I remember being incredibly paranoid when I was writing my PhD thesis that my computer would crash and I would lose all of my files. After 5 long years of work, I did not want anything keeping me from finally graduating, lost dissertation and data included. Luckily, no such calamity befell me, but I did have a friend whose laptop was stolen in the middle of writing his thesis. He was forced to start over from scratch because he did not have a good backup copy. Sadly, this is not a unique occurrence.
It’s bad enough to deal with the stress of writing a thesis and worrying about moving on from school—you do not need the added paranoia about losing (or difficulty finding) important information on top of that. Thankfully, data management offers some practical tips that can keep your worries focused solely on writing the actual thesis.
Back up your files
One strategy that will save you a lot of thesis stress is having a good backup system. I recently wrote about “the Rule of 3”, and thesis time is a great opportunity to follow it. The rule basically says that you should have 3 copies of your files, two onsite and one offsite. If one of your onsite copies fails, you still have two copies to fall back on; this can reduce a lot of paranoia about losing your important files.
To further allay your fears, I recommend using automated backup systems and test restoring from them. Automation removes any work that you have to do beyond set up because, frankly, you have enough things to work on right now. Once you set up your backups, you should run through the procedure for getting your files back from the system. This ensures that you won’t be frantically searching for the restore procedure if you lose your main copy and that your backup system is actually working.
Finally, I will remind you about the hidden perils of cloud storage. In a way, cloud storage is great for thesis writing, especially if you want access from several locations. But you should definitely read your cloud storage service’s terms of service to be sure that they can’t do anything they want with your thesis files. You thesis is too important to store in cloud storage that doesn’t protect your content.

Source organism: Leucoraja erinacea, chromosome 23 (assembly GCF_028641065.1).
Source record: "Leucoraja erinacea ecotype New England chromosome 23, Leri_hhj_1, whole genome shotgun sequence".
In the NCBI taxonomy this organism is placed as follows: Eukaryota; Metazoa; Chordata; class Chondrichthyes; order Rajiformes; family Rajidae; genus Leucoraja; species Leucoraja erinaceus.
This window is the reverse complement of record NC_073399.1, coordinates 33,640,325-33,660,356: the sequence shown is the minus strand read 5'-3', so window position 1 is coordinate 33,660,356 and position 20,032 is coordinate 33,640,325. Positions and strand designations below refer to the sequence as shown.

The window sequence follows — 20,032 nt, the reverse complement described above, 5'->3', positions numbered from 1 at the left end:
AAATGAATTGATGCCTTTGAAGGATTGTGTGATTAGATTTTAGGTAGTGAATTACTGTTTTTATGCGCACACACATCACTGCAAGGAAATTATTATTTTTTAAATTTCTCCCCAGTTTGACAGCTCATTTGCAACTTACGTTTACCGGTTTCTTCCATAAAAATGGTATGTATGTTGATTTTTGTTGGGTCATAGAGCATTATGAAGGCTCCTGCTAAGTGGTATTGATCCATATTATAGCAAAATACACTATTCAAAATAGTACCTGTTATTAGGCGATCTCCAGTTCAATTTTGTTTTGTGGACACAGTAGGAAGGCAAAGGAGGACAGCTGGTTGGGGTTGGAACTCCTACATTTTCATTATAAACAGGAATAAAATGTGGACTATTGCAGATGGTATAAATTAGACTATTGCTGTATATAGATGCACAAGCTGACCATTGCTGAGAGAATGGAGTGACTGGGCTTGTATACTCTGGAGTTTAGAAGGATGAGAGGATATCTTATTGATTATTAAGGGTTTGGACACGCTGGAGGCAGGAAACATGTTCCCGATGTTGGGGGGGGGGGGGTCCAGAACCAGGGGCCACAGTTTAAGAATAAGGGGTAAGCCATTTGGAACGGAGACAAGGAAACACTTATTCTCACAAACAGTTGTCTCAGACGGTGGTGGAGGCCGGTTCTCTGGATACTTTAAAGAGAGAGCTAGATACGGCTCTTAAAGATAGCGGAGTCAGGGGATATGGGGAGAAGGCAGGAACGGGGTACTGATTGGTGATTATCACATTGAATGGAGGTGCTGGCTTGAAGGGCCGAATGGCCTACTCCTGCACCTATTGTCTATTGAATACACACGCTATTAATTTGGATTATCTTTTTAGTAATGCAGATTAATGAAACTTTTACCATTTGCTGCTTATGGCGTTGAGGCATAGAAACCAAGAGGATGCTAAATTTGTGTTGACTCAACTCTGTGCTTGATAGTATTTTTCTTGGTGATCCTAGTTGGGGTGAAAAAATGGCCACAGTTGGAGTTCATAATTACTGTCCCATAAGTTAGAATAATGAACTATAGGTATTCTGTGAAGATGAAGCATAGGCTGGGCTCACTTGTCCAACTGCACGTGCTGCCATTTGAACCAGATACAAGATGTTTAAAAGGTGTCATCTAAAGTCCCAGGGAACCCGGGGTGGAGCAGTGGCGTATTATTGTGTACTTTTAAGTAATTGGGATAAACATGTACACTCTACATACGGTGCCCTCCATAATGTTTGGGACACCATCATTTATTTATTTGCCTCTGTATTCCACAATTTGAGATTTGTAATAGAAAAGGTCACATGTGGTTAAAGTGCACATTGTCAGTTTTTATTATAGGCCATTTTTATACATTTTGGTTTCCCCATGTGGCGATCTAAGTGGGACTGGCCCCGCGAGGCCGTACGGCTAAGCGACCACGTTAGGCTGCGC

Organize your information
A small thing that will smooth out the writing process is organizing your thesis documents as you create them. First consider how you want arrange your thesis files. It may be logical to organize things by chapter or section, keeping separate folders for figures, data, references, etc. Pick a system that feels logical to you so you’ll know where to find everything when cross-referencing and assembling the final document.
In conjunction with having a good organization structure for your files, think about consistent file naming. Labeling written draft files differently than figures and tables, and drafts differently than final versions makes it easier to find and use information. You can also tell, at a glance, what is done and what you have yet to do.
Another practice I highly recommend is to version your drafts. This means regularly saving a draft to a new file with a new version number. For example, I might save my first chapter drafts as the files “Ch01_v01.docx”, “Ch01_v02.docx”, etc. with each consecutive version being a more complete draft. The final version of this chapter would be named “Ch01_FINAL.docx”.
Not only does versioning allow you to easily revert to an earlier version of your draft or recover from a corrupt file but it also helps you keep track of the most current copy. This last point is very important if you are writing your thesis on multiple computers; you need to know which is the most current copy so that you don’t repeat effort or have to deal with merging edits.
In the end, you want a clear workflow for where things will go and how they will be named. Taking a few minutes before you start your thesis to come up with a system and sticking with these workflows can save you time later when you are looking for that one particular file right before submission.
Manage your references
I cannot say enough about the value of a good citation manager while writing your thesis. You are going to be citing a lot of sources, so you want a system that both organizes your references and helps you format your actual citations. There are many options available to you—most notably Medeley, Zotero, Refworks, Endnote, and Papers—so pick one and run with it. Writing a thesis without a citation manager is just asking for more frustration and stress.
You should address all of the things mentioned in this post before you actually start writing. It will take a little time at the beginning, but once you have set up your backup systems, established your workflows, and chosen a citation manager, everything should fade into the background behind actually writing. That’s the whole point of data management—to build workflows that make it easier for you, in the long term, to do your work.
So take a few minutes at the beginning of the process to set things up. I can’t promise it will entirely relieve your stress, but at least you’ll be worried about your writing instead of losing your thesis.